EP 13: How Much Child Support Should You Expect?

Welcome to the thirteenth episode of Divorce and Your Money Podcast. Your host, Shawn Leamon, MBA and a Certified Divorce Analyst, covers the issue of child support, which is of the most emotional and hot-button issues in a divorce.

This podcast will cover the subject of financial issues of child support, not child custody. It involves payments, which are mandatory, whenever minor children are present in a marriage. The age for minors differs with each state, but is generally around the age of 18. The parent who will have primary custody of the children will be the one receiving child support.

The intention of child support is to ensure that the children enjoy a lifestyle as close to the one they previously had before the parents divorced. It covers such expenses like food, after-school activities, education, and other things a child might need while growing up. It usually ends when the child turns 18 or graduates from high school. In the case of a disabled child, child support may extend for a longer period of time.

Child support also has financial consequences for both the spouse paying and the one receiving. Unlike alimony, neither spouse directly benefits, and no tax implications are involved.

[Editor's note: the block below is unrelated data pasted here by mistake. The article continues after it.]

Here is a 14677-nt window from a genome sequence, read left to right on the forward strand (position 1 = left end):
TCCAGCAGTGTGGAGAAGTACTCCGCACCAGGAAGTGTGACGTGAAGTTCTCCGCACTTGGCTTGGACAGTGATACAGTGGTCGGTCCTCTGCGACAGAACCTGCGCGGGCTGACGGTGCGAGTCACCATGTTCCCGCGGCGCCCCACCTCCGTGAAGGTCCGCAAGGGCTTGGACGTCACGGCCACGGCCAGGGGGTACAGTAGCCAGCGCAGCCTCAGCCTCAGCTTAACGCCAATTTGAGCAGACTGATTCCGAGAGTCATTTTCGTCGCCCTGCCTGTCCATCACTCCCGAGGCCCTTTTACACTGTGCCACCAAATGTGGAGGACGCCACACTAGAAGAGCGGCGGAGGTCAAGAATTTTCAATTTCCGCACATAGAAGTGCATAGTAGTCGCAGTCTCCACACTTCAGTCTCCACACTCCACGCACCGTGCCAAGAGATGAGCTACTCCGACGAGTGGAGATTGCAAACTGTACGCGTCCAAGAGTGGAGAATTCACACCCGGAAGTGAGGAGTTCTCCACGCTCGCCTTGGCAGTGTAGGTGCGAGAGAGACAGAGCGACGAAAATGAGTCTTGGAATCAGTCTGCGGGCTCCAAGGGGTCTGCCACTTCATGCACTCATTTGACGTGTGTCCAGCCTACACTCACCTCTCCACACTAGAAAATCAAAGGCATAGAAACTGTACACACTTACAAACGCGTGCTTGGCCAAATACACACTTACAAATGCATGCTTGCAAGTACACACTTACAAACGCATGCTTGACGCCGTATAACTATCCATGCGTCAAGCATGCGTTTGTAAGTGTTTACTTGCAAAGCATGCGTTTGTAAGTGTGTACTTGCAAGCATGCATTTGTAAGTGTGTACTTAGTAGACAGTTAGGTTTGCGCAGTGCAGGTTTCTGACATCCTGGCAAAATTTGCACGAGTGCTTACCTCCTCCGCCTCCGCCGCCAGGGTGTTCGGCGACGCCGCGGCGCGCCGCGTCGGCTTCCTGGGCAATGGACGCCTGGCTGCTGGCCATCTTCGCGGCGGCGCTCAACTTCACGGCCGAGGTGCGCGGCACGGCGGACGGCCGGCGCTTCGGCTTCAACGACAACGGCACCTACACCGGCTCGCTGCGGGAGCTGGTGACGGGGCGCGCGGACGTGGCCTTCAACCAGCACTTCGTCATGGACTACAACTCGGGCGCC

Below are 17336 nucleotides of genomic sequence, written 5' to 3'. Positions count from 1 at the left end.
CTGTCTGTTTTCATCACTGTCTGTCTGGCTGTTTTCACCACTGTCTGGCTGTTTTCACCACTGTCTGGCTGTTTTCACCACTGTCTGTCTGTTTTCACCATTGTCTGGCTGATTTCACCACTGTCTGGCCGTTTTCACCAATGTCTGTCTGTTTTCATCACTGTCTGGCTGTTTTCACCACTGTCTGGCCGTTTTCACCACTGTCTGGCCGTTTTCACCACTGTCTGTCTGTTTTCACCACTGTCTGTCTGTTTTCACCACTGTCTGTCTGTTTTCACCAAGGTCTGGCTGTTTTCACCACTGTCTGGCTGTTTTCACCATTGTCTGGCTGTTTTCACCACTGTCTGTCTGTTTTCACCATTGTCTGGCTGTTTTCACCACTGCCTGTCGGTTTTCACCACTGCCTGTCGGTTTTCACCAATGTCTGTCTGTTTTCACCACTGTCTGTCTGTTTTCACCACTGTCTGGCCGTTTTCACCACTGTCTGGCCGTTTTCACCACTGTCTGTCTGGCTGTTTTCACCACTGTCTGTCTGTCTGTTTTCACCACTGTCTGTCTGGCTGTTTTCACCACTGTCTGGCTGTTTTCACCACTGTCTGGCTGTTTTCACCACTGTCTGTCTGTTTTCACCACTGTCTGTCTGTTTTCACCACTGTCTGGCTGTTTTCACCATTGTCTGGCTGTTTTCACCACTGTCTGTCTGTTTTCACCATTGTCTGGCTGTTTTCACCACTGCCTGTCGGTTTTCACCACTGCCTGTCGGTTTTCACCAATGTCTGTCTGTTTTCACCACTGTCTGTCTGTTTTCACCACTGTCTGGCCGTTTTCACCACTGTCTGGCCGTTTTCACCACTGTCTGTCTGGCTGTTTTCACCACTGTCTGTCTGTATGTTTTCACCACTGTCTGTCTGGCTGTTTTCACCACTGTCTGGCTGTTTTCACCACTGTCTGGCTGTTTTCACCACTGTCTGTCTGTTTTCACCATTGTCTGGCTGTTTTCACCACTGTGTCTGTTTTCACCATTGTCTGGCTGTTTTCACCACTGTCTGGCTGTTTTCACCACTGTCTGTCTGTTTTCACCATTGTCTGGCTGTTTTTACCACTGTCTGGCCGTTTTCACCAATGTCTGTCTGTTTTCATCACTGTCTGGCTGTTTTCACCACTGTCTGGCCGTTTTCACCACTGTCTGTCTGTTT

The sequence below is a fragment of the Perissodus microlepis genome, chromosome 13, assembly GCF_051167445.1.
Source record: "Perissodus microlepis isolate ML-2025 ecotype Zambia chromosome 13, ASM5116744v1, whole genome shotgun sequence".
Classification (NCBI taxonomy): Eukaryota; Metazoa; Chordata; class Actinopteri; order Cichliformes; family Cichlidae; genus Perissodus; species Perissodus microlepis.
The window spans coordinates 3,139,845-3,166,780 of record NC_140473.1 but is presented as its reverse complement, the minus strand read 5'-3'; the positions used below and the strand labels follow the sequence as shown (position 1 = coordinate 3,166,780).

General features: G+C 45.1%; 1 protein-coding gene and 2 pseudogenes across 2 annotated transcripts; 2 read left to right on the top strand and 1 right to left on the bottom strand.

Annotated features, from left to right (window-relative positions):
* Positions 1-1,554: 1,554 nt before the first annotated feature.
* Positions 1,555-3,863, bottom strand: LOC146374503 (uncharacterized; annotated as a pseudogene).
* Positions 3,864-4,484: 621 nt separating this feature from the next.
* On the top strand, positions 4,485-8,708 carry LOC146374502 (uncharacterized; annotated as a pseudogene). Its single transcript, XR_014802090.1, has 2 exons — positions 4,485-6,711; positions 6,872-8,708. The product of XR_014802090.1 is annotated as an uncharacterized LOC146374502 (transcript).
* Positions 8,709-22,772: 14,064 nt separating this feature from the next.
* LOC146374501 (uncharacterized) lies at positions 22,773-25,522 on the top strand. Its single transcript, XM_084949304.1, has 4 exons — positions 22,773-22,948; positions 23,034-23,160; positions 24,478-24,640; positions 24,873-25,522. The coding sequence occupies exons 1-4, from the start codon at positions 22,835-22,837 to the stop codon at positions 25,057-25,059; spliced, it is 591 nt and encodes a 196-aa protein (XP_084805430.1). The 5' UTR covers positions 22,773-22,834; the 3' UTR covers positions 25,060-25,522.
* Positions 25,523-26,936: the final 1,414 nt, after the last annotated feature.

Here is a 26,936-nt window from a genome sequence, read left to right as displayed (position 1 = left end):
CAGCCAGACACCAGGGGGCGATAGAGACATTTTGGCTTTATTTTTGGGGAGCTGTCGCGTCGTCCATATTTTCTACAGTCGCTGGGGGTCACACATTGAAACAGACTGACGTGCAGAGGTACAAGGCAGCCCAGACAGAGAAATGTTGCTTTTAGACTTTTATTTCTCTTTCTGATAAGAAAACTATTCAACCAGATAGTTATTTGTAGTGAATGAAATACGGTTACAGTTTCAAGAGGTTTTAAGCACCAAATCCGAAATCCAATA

Like alimony, child support has different guidelines that determine how much support will be paid, depending upon the state. Calculators are available online that help you estimate what you might be expected to pay. From a financial perspective, it is a very important aspect of your divorce settlement. If you have young children, these payments can continue for many years.

Courts take the issue of child support very seriously because it is intended to protect the children. Child support can be modified, for example, if the spouse who is paying becomes ill, or if circumstances change for them, they can go back to court and have the amount of support modified.

Key Learning Points:

  • Child support is mandatory and involves payments whenever minor children are present in the marriage.
  • The spouse with primary custody of the children will be the one receiving child support.
  • Child support covers expenses for the children and ensures they enjoy a lifestyle similar to the one they previously had.
  • It usually ends when the child turns 18 but can extend for longer period of time if a child is disabled.
  • Child support laws vary with each state.
  • No tax implications are involved for either spouse.
  • Calculators are available online that can help you calculate the amount expected to be paid.